[Unknown person] Yes, it's at the top, when you click on view options and then it gives you an annotate option.
[Christian] Right. And then once you got on to annotate, you can click on a stamp, but I mean we've got a fair few votes and I think I'm going to start with explore mode.
And then there's a few more votes for custom marking.
I'll give you a couple more minutes - a while - to vote for things.
Somebody said that their queries might not be advanced enough.
I mean, advanced is just anything beyond you've never used Numbas before.
And there will be people asking for stuff that can be very complicated.
So that's the thing I'm most keen on at the moment.
This is very new in Numbas. So what will I do?
I can't keep these annotations, can I?
Right, So what am I going to do? I'm gonna move, going to stop annotating.
By the way, this session is being recorded, it said on the sign up form that it would be recorded, so I hope that's OK with everybody.
If it's not, if anything happens during the session that you want cut out, email me afterwards, and I will do that.
OK, so what I've done is I've made a project on the Numbas editor called advanced training.
I may publish this once we've finished, but I was going to do stuff through screen share, because doing stuff on your own is hard to keep track of over zoom, so let's make an explore mode question.
I think what I'll do is I'll just describe how it works.
And the kind of things that I thought it might be used for.
Just keep moving zoom bits around.
There we go.
Zoom is awkward to use.
Right! Just catching up with chat, Claire says is this available via an iPad.
You mean zoom?
There is a zoom app. Maybe you could add some more information if it hasn't answered that question.
Oh, the annotate function.
I believe so. I don't know how. We've moved on. OK.
Right, so explore mode. The idea with this is to give the student more choice about how they move through a question or to make a question adapt to what a student does.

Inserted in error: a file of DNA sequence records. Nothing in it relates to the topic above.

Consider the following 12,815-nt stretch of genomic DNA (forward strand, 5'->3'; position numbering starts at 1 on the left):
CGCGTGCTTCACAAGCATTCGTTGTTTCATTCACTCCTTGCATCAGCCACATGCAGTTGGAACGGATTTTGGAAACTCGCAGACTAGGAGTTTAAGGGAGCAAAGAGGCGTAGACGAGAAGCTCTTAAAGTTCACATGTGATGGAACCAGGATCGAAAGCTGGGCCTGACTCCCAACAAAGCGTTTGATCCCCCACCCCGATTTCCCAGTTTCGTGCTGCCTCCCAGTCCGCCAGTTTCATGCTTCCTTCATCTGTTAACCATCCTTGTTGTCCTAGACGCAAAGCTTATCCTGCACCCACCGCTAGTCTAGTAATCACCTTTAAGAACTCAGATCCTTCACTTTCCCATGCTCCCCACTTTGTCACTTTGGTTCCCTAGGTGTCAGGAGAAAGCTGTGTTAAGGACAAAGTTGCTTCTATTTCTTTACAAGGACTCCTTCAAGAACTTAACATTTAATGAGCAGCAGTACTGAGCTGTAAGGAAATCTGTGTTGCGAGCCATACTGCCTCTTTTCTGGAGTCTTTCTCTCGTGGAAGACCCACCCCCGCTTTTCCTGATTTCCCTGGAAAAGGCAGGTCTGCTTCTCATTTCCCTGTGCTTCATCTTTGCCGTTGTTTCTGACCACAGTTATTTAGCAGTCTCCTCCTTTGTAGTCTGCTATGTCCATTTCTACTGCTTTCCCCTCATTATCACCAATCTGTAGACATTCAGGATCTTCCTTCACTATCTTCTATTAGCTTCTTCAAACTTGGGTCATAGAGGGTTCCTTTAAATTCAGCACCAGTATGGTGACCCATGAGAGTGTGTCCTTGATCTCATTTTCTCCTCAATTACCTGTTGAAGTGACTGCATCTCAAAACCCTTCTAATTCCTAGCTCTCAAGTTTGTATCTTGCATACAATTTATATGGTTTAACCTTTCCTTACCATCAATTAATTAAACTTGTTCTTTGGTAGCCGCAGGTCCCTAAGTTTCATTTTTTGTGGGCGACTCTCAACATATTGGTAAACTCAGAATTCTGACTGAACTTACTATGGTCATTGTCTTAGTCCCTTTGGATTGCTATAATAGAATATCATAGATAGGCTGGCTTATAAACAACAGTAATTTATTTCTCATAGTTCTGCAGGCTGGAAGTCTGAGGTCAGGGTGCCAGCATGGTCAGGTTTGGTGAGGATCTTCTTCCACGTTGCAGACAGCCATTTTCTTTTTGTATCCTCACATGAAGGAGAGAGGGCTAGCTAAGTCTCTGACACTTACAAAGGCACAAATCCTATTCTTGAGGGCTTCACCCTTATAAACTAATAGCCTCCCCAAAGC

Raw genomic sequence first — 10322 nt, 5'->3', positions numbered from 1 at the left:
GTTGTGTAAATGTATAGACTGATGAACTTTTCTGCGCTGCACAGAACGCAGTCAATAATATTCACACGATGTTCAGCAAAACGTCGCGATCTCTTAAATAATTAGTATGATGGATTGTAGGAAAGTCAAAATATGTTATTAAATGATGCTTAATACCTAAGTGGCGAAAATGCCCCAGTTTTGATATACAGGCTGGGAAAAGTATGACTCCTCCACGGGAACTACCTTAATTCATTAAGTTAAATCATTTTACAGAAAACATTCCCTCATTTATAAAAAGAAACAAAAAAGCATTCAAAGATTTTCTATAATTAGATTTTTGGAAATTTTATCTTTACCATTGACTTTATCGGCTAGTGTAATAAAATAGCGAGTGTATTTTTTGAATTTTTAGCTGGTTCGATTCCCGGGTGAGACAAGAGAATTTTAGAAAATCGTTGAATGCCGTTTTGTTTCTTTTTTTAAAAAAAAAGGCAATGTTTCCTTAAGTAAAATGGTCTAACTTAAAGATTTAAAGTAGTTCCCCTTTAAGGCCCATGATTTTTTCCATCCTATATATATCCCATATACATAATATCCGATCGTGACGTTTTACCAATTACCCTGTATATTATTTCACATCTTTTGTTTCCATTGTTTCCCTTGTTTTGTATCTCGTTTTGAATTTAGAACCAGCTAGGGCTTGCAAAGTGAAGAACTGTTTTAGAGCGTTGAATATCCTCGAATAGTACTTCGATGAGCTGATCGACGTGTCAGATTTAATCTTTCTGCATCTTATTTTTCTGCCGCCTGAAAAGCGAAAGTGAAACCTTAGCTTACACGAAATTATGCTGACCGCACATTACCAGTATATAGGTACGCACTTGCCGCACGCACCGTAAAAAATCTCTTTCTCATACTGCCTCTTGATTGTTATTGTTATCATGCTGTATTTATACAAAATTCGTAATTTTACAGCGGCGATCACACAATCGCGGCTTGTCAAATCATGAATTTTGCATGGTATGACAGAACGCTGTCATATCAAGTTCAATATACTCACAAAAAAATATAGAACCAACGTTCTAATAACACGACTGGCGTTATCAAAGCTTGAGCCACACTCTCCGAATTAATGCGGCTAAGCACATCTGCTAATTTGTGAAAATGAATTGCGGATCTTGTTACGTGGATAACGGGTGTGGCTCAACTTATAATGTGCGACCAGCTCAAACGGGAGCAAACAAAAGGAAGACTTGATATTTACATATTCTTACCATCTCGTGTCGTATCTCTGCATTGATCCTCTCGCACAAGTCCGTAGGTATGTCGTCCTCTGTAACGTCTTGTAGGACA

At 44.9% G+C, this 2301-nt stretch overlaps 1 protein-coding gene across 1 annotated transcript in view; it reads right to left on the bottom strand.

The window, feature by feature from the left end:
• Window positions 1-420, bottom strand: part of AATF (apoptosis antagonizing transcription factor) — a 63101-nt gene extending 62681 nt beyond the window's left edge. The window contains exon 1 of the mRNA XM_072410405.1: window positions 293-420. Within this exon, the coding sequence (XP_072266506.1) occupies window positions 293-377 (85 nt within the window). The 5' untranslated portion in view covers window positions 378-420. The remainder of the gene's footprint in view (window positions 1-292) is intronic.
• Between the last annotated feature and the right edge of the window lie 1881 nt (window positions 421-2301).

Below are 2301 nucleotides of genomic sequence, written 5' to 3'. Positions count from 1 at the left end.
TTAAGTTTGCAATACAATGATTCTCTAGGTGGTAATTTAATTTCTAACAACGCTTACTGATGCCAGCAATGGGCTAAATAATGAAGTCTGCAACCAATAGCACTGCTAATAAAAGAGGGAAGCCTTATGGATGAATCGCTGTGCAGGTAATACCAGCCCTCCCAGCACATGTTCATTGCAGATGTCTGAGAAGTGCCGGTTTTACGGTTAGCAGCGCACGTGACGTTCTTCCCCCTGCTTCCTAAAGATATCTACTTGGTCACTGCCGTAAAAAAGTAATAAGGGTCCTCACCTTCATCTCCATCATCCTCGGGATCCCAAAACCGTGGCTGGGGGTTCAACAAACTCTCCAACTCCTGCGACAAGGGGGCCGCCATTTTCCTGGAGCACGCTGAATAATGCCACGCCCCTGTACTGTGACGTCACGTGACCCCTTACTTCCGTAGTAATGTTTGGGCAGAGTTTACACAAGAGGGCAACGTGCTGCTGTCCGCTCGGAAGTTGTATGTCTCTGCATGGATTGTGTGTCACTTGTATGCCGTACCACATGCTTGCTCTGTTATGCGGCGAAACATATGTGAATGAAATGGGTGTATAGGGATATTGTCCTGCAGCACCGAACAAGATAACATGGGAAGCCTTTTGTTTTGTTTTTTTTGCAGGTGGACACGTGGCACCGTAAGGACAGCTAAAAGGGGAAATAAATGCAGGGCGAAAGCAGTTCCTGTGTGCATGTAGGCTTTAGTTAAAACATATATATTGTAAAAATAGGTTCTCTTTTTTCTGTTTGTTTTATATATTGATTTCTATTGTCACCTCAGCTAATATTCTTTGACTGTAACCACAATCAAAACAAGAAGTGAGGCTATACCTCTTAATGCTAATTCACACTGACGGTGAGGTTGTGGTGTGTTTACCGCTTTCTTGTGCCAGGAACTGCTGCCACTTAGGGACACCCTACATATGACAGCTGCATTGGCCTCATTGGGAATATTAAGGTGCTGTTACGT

So classically, in a Numbas question you would have a statement and then a list of parts that are all generated when the question is.
And those would add up together to give you a total score for the question.
We had steps where you could make up some extra parts that the student can choose to reveal and give some marks for that and maybe add a penalty onto the marks for the original part.
But you couldn't offer a choice of steps, you couldn't reveal just one step at a time.
So the start of explore mode was can we do something better with steps?
But then also for a long time, for years and years, I've wanted to do something more like a choose your own adventure book.
If you've ever done any kind of interactive fiction on the computer, where you maybe get description of a place where you can do certain things and you can move around between places.
Or if you played a choose your own adventure, fighting fantasy book when you were younger.
You do a thing that says if you want to go North, turn to page 36.
That kind of thing.
I think that would be a really - it's a really good model for interactive exploration of a topic.
To sort of let students choose what they want to do within a set of scenes that you've made up.
That was sort of in my head for a while, and then in 2016 at the EAMS Conference, Matti Harjula, who I think is present, presented his Stateful mode for STACK, which does that sort of thing.